Above: Chaii, Openside, Rinne Yoshida.

The Spinoff Music’s Songs of the Month: March

The queen of 2019 combining with the queen of a generation, a New Zealand band with the new teen-dance classic, a local artist breaking the floor with a new banger. These are the songs of the month – seven international, three local – as picked by The Spinoff’s culture editor Sam Brooks.

International

‘Quiet Company’ by Brendan Maclean

This ode to attending a kind of shitty party with all the people you call friends but who are really Facebook friends is clear standout, for me, from Maclean’s album And The Boyfriends. Maclean has the kind of relentlessly charming voice that sticks in your brain, and the middle-eight which bursts into an ‘Under Pressure’-esque build, anchors it even more.

Bonus points for working the phrase ‘eschews obfuscation’ flawlessly into a chorus.

‘Mu’ by Rinne Yoshida

This technically came out in February, but has four thousand streams on Spotify, so I feel like I can comfortably introduce this one to you. Your tolerance for this song depends on how much you can tolerate pitched-up vocals, but it’s worth it for the double house piano drop in the chorus, which as close to pure euphoria as I can imagine in music.

This sounds like a Wednesday Campenella song for the most part, but it’s that second drop with its homosexual Flipper-the-Dolphin vocals that sets it apart. It’s the kind of drop that makes you feel like your brain is doing a Bourne Ultimatum-style camera shake, and your vision is altered by the time Yoshida goes straight into the next verse.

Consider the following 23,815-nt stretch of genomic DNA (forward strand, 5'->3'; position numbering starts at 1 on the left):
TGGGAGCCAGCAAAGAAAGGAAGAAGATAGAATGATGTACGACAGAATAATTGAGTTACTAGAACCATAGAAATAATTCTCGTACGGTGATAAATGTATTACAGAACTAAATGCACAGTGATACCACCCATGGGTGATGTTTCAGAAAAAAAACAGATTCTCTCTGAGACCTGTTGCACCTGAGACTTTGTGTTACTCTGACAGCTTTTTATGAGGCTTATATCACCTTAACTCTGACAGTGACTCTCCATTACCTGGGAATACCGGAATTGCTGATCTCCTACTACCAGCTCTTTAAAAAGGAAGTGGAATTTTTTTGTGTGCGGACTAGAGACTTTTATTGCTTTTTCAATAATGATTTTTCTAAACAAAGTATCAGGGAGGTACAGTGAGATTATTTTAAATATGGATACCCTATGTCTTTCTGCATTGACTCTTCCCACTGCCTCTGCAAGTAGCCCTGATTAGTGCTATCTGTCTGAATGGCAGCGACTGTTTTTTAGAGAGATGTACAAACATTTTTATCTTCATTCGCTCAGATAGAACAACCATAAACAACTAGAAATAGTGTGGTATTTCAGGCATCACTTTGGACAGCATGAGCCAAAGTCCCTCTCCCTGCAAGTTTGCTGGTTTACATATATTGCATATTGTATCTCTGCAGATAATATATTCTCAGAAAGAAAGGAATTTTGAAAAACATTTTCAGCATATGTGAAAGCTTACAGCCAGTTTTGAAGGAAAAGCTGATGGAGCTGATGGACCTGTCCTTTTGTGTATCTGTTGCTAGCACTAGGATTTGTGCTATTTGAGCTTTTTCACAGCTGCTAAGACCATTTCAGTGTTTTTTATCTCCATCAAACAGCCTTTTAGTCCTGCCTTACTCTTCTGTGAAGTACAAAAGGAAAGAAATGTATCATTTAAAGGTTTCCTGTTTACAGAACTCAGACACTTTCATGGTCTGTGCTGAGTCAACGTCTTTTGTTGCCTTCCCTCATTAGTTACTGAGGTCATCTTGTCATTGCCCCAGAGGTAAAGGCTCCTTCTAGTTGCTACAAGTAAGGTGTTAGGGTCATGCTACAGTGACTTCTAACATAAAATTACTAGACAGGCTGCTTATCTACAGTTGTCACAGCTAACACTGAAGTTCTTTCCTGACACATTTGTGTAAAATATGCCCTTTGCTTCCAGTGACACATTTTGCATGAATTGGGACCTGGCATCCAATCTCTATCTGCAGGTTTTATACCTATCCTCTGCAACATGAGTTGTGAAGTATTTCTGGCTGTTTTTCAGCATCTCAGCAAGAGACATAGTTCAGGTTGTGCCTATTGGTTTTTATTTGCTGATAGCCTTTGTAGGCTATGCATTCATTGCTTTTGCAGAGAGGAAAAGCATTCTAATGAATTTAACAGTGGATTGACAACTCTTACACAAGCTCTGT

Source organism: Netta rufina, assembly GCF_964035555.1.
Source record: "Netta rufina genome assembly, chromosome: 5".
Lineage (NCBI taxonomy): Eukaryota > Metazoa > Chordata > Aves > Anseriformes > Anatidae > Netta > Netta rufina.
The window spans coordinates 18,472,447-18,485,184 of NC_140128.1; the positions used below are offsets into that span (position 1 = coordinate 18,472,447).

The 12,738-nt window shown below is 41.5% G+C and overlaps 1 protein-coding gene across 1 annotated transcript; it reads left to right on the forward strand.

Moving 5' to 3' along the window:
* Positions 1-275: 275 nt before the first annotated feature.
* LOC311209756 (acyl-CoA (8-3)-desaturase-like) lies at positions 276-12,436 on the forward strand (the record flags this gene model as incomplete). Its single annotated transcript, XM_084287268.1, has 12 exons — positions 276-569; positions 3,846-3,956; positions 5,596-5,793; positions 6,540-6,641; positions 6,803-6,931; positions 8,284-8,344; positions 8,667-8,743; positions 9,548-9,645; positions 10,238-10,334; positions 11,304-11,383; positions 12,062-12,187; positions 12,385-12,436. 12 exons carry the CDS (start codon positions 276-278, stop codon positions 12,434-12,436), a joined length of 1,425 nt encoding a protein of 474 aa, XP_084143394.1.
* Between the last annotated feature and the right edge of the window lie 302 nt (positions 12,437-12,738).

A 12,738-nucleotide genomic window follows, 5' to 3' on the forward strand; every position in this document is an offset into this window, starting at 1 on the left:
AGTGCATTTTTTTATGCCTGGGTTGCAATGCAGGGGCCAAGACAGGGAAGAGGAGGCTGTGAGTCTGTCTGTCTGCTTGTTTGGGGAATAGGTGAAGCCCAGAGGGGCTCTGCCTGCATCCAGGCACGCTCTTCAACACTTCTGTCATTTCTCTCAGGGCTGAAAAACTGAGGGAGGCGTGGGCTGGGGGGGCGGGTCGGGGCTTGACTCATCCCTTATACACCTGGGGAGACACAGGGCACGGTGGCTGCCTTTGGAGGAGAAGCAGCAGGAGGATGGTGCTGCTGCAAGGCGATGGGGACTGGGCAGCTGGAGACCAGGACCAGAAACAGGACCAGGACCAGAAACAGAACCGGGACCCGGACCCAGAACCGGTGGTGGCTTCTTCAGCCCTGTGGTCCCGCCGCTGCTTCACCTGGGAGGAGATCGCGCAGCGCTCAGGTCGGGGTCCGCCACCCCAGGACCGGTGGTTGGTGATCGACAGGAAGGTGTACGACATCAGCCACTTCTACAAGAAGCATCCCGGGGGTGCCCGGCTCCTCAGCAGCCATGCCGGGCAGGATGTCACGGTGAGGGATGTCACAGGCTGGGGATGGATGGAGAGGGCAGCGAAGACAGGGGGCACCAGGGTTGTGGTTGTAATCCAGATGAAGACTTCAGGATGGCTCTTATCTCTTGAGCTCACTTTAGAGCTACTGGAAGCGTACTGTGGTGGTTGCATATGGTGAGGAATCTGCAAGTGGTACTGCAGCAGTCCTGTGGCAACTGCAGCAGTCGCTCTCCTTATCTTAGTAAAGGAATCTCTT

Calvin Harris is shaking, y’all.

‘Grade School Games’ by Dessa

I’ve been a fan of Dessa for a long, long time. She’s been a part of DOOM Collective for ages, which puts out what I would loosely describe as spoken-word metal, though her solo stuff leads her towards a sound that’s more reminiscent of Florence + The Machine than you know, a SoundCloud rapper. She can spit and sing with the best of them, and flips between them better than you’d expect, thanks to a smoky weariness in her voice.

Her latest stuff has been dipping the toe into more accessible places, but she displays her gift for turning a phrase throughout. Take the opening salvo of ‘Grade School Games’: